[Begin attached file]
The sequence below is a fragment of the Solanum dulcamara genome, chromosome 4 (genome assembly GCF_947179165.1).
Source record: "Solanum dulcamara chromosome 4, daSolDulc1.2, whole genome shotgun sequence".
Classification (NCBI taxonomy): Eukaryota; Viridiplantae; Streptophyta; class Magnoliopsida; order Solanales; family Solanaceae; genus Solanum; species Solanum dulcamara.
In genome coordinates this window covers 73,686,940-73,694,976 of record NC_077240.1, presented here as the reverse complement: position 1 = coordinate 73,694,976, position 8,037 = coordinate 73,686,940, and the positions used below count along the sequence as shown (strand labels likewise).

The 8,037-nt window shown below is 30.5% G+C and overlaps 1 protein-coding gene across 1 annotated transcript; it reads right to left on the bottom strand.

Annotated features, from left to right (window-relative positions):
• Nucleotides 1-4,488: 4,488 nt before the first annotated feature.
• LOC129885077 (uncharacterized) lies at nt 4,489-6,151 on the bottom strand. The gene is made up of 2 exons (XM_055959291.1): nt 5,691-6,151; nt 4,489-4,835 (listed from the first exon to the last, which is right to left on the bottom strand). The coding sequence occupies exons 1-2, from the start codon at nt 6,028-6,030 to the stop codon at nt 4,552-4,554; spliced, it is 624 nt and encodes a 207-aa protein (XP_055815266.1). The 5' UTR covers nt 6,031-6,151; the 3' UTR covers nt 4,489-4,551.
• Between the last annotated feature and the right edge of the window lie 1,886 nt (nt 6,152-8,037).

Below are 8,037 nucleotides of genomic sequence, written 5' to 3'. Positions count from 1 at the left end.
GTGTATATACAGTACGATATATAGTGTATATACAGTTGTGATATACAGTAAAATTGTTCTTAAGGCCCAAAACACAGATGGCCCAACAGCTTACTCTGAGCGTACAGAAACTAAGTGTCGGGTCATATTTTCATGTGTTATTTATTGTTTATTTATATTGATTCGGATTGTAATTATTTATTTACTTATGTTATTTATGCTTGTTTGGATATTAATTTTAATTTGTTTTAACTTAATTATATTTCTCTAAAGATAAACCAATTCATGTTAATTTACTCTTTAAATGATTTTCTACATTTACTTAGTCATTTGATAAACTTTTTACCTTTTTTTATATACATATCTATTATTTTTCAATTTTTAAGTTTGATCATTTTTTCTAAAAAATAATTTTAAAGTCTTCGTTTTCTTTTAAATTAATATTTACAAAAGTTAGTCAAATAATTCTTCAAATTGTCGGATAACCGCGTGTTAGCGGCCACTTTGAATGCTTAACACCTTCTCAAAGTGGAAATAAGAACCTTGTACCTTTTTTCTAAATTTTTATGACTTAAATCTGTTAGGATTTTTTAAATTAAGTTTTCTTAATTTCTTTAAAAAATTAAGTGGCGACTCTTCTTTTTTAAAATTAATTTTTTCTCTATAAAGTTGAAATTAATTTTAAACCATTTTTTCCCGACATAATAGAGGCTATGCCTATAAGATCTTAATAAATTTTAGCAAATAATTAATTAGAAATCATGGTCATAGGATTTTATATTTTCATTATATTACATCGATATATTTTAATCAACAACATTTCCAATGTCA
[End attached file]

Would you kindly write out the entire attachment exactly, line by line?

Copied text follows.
The sequence below is a fragment of the Solanum dulcamara genome, chromosome 4 (genome assembly GCF_947179165.1).
Source record: "Solanum dulcamara chromosome 4, daSolDulc1.2, whole genome shotgun sequence".
Classification (NCBI taxonomy): Eukaryota; Viridiplantae; Streptophyta; class Magnoliopsida; order Solanales; family Solanaceae; genus Solanum; species Solanum dulcamara.
In genome coordinates this window covers 73,686,940-73,694,976 of record NC_077240.1, presented here as the reverse complement: position 1 = coordinate 73,694,976, position 8,037 = coordinate 73,686,940, and the positions used below count along the sequence as shown (strand labels likewise).

The 8,037-nt window shown below is 30.5% G+C and overlaps 1 protein-coding gene across 1 annotated transcript; it reads right to left on the bottom strand.

Annotated features, from left to right (window-relative positions):
• Nucleotides 1-4,488: 4,488 nt before the first annotated feature.
• LOC129885077 (uncharacterized) lies at nt 4,489-6,151 on the bottom strand. The gene is made up of 2 exons (XM_055959291.1): nt 5,691-6,151; nt 4,489-4,835 (listed from the first exon to the last, which is right to left on the bottom strand). The coding sequence occupies exons 1-2, from the start codon at nt 6,028-6,030 to the stop codon at nt 4,552-4,554; spliced, it is 624 nt and encodes a 207-aa protein (XP_055815266.1). The 5' UTR covers nt 6,031-6,151; the 3' UTR covers nt 4,489-4,551.
• Between the last annotated feature and the right edge of the window lie 1,886 nt (nt 6,152-8,037).

Below are 8,037 nucleotides of genomic sequence, written 5' to 3'. Positions count from 1 at the left end.
GTGTATATACAGTACGATATATAGTGTATATACAGTTGTGATATACAGTAAAATTGTTCTTAAGGCCCAAAACACAGATGGCCCAACAGCTTACTCTGAGCGTACAGAAACTAAGTGTCGGGTCATATTTTCATGTGTTATTTATTGTTTATTTATATTGATTCGGATTGTAATTATTTATTTACTTATGTTATTTATGCTTGTTTGGATATTAATTTTAATTTGTTTTAACTTAATTATATTTCTCTAAAGATAAACCAATTCATGTTAATTTACTCTTTAAATGATTTTCTACATTTACTTAGTCATTTGATAAACTTTTTACCTTTTTTTATATACATATCTATTATTTTTCAATTTTTAAGTTTGATCATTTTTTCTAAAAAATAATTTTAAAGTCTTCGTTTTCTTTTAAATTAATATTTACAAAAGTTAGTCAAATAATTCTTCAAATTGTCGGATAACCGCGTGTTAGCGGCCACTTTGAATGCTTAACACCTTCTCAAAGTGGAAATAAGAACCTTGTACCTTTTTTCTAAATTTTTATGACTTAAATCTGTTAGGATTTTTTAAATTAAGTTTTCTTAATTTCTTTAAAAAATTAAGTGGCGACTCTTCTTTTTTAAAATTAATTTTTTCTCTATAAAGTTGAAATTAATTTTAAACCATTTTTTCCCGACATAATAGAGGCTATGCCTATAAGATCTTAATAAATTTTAGCAAATAATTAATTAGAAATCATGGTCATAGGATTTTATATTTTCATTATATTACATCGATATATTTTAATCAACAACATTTCCAATGTCA